top of page
  • Writer's pictureJamie Varley

Death or Glory

The Album

London Calling

Just like any great album, London Calling is a reflection of the times that shaped it. In the late 70s, punk established itself as a worldwide genre, appealing to the growing youth class whose lives were wrought with boredom, unemployment, alienation and bitterness. And in 1979, a year marking the beginning of the Cold War, this resentment bubbled into molding one of the greatest and most defining albums in punk history: London Calling.

London Calling’s unafraid sensibility empowered generations to pave their own trails. In its heyday it was an essential statement in the punk rock scene, refreshing and new while building alluding to handfuls of different influences. It examined issues in a very familiar way, remarking on how life’s dramas impacted the daily life of a normal person. Nowhere on the album are recommendations on how to fix these problems, because this wasn’t an album recorded for policymakers. This is an album for real people with real problems, providing a sense of comfort knowing that everyone is experiencing them, and providing a sense of escape by releasing these emotions through their brash and iconoclastic records.

At the time, the interpolation of genres that punk often looked down upon led to division among punk purist fans, although hindsight shows us the genius of weaving together flavours leading to a united and new sound. The Clash pull inspiration from every corner of rock music and its inspirations, including dub, reggae, jazz, pop, and dozens of rock subgenres like surf and hard rock. Each remain familiar but leveraged masterfully and deliberately, pulling on a much more diverse arsenal than traditional punk rockers of the day.

Despite the weight of the topics covered, London Calling never feels burdensome to the listener. It is a relief to listen to, an album for people to yell off tune to, each with a different personal connection to at least a handful of the themes. Even 30 plus years later, the lyrics acknowledge those forgotten by society, giving them hope and a sense of belonging to hold on to.


The Food

Classic BLT

ICONIC. Bacon, lettuce, tomato. The greatest sandwich ever. Scratch that - the BLT is beyond sandwich lore. Potentially one of the greatest foods ever, as much nourishment as it is a cultural mainstay and embodiment of all that is perfect and comforting.

The crisp crunch of the lettuce, the explosive sweetness and freshness of the tomato, and the satiating salty and juicy savour of the bacon create the holy trifecta of sandwich ingredients. It is unrivalled in terms of the flavour of each bite and the journey your mouth has to embark on to taste it.

The perfect BLT pays respect to each of the three main ingredients, flushed out by the crunch of the bread and smoothness of the mayonnaise. Dipping the bread in the bacon grease and frying it unifies the flavour while creating a crunch shell that brings out the freshness of the contents between the slices.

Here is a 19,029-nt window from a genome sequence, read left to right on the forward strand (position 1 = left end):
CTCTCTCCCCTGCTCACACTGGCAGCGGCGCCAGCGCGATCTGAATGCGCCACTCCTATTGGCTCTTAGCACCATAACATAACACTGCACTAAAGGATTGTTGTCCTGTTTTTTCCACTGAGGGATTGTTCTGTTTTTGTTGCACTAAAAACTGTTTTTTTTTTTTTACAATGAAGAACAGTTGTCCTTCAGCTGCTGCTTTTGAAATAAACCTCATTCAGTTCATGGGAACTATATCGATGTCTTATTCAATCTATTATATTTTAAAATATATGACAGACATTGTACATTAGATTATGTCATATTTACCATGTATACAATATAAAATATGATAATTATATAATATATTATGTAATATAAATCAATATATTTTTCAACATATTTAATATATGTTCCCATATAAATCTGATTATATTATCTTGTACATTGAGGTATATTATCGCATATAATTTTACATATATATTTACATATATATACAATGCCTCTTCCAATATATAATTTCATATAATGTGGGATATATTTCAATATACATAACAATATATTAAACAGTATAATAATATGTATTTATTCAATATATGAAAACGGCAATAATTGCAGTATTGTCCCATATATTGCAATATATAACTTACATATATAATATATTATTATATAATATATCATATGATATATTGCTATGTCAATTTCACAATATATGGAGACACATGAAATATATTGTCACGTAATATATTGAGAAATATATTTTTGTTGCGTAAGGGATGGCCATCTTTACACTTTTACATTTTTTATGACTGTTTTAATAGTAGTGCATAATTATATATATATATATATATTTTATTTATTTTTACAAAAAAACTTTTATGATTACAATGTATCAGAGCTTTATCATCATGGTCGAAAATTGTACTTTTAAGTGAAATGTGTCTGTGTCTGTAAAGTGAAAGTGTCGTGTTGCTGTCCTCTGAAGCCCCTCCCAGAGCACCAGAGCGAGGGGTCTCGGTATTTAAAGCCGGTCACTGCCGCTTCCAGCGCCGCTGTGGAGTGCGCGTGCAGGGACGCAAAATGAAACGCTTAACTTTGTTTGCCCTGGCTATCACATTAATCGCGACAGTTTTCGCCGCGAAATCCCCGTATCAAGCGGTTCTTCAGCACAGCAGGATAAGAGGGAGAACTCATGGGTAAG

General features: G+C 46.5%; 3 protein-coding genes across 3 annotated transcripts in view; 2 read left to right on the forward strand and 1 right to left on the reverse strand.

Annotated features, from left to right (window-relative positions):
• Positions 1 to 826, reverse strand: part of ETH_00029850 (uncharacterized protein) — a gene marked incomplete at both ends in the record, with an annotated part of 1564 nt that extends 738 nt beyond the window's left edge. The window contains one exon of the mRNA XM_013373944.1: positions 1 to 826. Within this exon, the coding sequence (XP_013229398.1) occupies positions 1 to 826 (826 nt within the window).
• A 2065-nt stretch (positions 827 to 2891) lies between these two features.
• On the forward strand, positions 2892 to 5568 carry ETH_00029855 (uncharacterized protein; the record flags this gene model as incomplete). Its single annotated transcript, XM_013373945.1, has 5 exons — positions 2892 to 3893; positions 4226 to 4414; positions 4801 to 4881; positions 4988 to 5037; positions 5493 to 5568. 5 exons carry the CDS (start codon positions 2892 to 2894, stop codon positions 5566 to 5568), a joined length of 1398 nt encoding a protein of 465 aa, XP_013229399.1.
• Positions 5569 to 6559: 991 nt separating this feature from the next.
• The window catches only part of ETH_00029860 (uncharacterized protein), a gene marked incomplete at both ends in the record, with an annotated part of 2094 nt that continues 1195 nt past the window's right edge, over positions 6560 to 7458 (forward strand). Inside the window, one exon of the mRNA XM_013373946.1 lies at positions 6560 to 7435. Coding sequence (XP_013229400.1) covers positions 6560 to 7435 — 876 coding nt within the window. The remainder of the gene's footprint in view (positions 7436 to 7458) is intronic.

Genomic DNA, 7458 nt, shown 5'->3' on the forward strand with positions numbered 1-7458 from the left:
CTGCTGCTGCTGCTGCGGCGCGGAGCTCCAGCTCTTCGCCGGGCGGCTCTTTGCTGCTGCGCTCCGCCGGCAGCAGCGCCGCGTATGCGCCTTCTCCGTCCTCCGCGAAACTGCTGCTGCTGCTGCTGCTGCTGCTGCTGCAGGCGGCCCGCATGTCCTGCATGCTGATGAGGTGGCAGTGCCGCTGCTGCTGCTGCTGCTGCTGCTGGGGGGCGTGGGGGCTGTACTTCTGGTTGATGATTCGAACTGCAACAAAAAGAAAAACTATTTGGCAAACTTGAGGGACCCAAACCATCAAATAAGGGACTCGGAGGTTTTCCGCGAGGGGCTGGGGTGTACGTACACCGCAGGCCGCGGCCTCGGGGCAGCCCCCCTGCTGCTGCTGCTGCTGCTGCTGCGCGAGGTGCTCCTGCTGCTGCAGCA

Hot take: even better than eating a BLT is making it. The smell of bacon clings to your kitchen and your clothes for hours – it’s better than any diffuser or scented candle on the market. Instant mood enhancer.

Pick a beer that is smooth, crisp, and drinkable in large quantities – aim for something you’d order at a poolhall. Coors Banquet does the job for me.

The Experience

Do you have an article of clothing that you throw on to feel smoother, tougher, or more rebellious than usual? Something that protects you and lets you take on the world and all its bullshit with a little more gumption than usual?

London Calling and a BLT are the vintage, James Dean-style leather jackets of experiences. They are both hardcore and undeniably badass. Everyone needs a few moments of feeling badass. When things get boring or hard, break the shackles of monotony by treating yourself to something that has the power to turn your swagger up a few notches to face any challenge (or simply just flex).

Put on The Clash and grill up a BLT when you want to feel good and forget your problems. The album and meal both instantly enjoyable and prop you up and support you no matter what is going on. Neither judge you, nor can anyone judge you for indulging in them. They are both as purely classic as things come, both staples in any generation and never not relevant.




A tried and true recipe.

Rip the leaves off a stock of iceberg lettuce and cut tomatoes into thick slices, cover each with salt and pep. You can either cook your bacon on a stove (medium and slow to avoid blackening), or my preference for a more even cook, baking in the stove for 10 minutes at 350.

Once the bacon is ready, pat it down with paper towel to remove the grease and let it sit. Pick a straight-forward bread – nothing fancy (plain white cooks the best). Dip one side of bread in the bacon grease and immediately place it on a grill pan set to medium-high heat. Let it sizzle until desired crispiness.

Now you have your ingredients, each tasty in their own right. But time for them to form like Voltron, and where the sum is more powerful than its parts.

Spread a glob of mayonnaise on the non-crispy side of bread. Think of the BLT as a mini sandwich inside, with the bacon held in the middle by its more natural counterparts. Stack ‘em up tall and proud, something along the lines of bread-mayo-tomato-bacon-lettuce-mayo-bread. Perfect symmetry. For more fun, play around with the levels – the higher the better.


11 views0 comments

Recent Posts

See All


Post: Blog2_Post
bottom of page